Golden Trunk

Golden Trunk: There were quite a few big tracks coming out of the Gros Ventre river bottom today. I walked down to get a low shot of this old spruce trunk. Some of the tracks were wolf tracks, plus a few deer and small critter tracks.

B&W Trunk

B&W Tree Trunk: Definitely a different look.


March 19, 2016 :

The Forests Have Eyes

The Forests Have Eyes: Lately, I have been busy building the new site for Teton Photo Excursions. Unfortunately, Teton Textures hasn’t received the time and effort I would like to give it. The image above is a new addition there. The page includes some information about the filters I used and some of the steps.

It is a beautiful day here in Jackson Hole…assuming you like bluebird clear skies! Later this evening, the Zack Brown Band is performing at the Jackson Hole Mountain Restort. Many of the tickets were distributed for free—they went fast. The newspaper suggests 15,000 people will be there, and I’ve heard people say it could actually be closer to 25,000.

March MadnessLast night, I logged into KelbyOne to watch a new video by Dave Black on light painting and night time star photography. In one of the shoots, he was lying on his back trying to focus and compose on a half buried old wagon wheel. I was thinking how much easier it would have been to set up a CamRanger, then compose, focus and shoot from a comfortable position. It has been a while since I had mine out and working. I thought I’d pull it out, charge all the batteries and make sure it worked with my iPad. I took this test shot from our kitchen counter using a D810 and Nikon 70-200mm lens. Worked fine!

Bird Feeder Test Shot

Bird Feeder Test Shot: This is a test shot using the same gear. With the PT Hub, I can sit in a chair on the deck, then pan, focus and shoot. I don’t think the setup is great for action shots, but it’s nice to have the equipment and know it is working. Nikon D810 and Tamron 70-200mm lens.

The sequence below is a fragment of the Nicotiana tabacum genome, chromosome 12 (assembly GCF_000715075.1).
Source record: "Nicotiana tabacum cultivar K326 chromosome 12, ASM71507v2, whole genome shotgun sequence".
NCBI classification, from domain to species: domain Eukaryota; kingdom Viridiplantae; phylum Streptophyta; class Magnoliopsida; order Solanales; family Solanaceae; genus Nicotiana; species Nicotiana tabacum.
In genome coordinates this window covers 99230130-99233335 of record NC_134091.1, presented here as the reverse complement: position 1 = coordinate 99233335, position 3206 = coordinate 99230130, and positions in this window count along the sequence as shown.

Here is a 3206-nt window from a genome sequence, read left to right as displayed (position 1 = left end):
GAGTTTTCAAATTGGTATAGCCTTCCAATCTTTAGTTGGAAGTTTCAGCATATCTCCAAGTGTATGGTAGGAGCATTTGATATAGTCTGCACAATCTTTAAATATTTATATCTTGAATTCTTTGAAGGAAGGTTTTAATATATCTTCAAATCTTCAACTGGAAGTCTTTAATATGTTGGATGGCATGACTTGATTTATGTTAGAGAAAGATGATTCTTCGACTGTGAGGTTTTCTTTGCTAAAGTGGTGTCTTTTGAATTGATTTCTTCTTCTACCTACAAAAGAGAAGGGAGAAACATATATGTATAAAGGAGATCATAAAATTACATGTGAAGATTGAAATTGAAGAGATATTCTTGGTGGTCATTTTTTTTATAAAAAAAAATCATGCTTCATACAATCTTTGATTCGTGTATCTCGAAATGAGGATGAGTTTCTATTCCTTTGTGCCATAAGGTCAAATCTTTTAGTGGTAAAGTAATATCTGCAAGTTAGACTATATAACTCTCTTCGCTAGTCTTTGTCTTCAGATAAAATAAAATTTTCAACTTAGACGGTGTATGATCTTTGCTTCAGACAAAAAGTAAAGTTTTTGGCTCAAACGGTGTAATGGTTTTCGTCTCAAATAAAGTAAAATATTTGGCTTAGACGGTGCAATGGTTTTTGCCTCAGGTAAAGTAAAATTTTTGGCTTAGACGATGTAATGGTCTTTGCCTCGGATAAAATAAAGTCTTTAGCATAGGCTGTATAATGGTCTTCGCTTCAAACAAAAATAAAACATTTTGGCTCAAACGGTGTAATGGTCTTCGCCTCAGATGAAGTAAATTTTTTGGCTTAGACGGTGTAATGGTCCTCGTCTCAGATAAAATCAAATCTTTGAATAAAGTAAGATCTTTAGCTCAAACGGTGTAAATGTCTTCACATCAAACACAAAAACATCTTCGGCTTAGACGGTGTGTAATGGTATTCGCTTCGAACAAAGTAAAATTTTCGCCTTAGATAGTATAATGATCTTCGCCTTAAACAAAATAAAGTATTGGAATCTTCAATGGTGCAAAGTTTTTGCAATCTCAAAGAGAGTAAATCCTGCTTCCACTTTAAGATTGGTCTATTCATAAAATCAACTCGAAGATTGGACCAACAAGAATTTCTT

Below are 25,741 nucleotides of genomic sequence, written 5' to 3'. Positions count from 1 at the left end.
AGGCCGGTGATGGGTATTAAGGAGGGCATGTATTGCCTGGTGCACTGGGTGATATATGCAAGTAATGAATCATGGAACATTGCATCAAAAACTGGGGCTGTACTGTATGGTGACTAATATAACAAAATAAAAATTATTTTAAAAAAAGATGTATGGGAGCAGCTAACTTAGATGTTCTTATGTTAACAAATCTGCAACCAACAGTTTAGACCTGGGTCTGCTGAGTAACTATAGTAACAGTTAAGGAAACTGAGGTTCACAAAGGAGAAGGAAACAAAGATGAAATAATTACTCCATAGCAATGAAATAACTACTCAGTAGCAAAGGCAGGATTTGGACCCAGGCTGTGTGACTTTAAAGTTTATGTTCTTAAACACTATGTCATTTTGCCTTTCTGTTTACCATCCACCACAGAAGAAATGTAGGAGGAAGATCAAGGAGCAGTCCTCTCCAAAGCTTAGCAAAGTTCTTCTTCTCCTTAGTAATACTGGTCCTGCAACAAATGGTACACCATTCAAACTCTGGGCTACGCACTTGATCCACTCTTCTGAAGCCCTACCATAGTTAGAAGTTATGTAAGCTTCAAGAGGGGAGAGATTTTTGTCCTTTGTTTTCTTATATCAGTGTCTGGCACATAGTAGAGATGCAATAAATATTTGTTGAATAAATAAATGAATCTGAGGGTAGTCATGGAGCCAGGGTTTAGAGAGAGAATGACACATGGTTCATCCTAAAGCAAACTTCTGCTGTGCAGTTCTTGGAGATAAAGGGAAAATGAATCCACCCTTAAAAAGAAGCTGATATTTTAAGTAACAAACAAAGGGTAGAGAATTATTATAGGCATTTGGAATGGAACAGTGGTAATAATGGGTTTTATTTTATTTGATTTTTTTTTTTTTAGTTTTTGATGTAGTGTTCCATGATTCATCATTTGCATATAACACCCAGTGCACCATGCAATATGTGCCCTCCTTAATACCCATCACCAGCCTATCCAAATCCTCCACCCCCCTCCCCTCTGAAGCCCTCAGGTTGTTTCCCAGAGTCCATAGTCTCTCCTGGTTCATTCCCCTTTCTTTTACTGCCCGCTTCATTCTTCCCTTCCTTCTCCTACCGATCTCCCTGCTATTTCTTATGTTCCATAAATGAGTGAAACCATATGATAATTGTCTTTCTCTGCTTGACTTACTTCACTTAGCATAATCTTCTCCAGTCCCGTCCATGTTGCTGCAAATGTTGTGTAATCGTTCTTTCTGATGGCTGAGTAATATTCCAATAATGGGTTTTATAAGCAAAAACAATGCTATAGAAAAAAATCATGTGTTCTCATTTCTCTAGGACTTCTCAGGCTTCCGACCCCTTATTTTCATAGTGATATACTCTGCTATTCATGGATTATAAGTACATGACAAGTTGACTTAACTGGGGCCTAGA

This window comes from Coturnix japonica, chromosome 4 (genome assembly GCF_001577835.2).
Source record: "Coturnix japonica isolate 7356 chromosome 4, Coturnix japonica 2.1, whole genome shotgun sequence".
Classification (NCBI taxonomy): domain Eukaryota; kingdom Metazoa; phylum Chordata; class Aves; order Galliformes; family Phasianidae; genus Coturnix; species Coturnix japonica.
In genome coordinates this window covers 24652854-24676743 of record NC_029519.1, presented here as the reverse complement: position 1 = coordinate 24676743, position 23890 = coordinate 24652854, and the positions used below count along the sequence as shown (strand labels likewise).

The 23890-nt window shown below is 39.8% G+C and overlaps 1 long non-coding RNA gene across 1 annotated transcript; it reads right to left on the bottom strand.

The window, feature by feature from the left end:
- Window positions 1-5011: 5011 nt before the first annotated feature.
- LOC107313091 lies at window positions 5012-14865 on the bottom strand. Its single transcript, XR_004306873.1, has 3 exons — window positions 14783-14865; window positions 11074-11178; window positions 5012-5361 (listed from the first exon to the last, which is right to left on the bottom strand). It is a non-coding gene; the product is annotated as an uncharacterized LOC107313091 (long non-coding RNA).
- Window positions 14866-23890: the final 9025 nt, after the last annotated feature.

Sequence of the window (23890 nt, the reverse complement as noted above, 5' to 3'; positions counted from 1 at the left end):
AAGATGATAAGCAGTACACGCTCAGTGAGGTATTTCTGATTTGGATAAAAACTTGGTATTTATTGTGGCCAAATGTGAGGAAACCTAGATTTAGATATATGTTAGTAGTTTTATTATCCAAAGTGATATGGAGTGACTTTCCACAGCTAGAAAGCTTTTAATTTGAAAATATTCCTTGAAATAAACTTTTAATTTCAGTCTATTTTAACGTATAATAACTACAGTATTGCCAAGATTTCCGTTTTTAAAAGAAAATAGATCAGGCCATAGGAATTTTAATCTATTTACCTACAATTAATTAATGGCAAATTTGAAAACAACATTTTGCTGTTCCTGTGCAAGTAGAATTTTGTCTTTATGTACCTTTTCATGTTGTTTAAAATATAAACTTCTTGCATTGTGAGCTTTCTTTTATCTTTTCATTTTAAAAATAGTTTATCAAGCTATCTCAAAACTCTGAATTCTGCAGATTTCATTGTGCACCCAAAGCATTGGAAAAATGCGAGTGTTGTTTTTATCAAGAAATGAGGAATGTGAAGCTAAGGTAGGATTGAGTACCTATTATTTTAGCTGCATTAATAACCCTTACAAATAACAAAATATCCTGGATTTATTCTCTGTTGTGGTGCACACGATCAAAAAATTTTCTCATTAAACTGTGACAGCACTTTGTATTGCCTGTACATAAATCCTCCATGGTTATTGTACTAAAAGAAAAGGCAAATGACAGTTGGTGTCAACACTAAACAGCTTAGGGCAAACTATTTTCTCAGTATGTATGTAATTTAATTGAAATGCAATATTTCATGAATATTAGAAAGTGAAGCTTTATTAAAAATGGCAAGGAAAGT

March 18, 2016 :


Pre-Sunrise: There’s a period of time in the early mornings about 30 minutes before the first hints of light hit the valley floor when the snow show white and the sky is a beautiful hue of blue. Sometimes, there are hints of purple and magenta in the sky. That gives way to a murky gray period before the clouds begin to pick up morning color. With the gate still locked, I had planned on hiking out to Mormon Row…about 3/4 mile along Antelope Flats road. There was a slight breeze and the thermometer read -8°F. I like to see the top of the Grand in my landscapes, but decided to start hiking out. Sometimes a cloud like the one above blows off. I made it about 300 yards and realized how cold my fingers were already. I decided I didn’t need more barn shots today, and turned around. I was darned cold when I made it back to the van, and the heat from the warm vehicle was quite welcome. I don’t know how the early Mormon settlers made it through the winter each year. Nikon D810 and Nikon D810 and Tamron 24-70mm lens.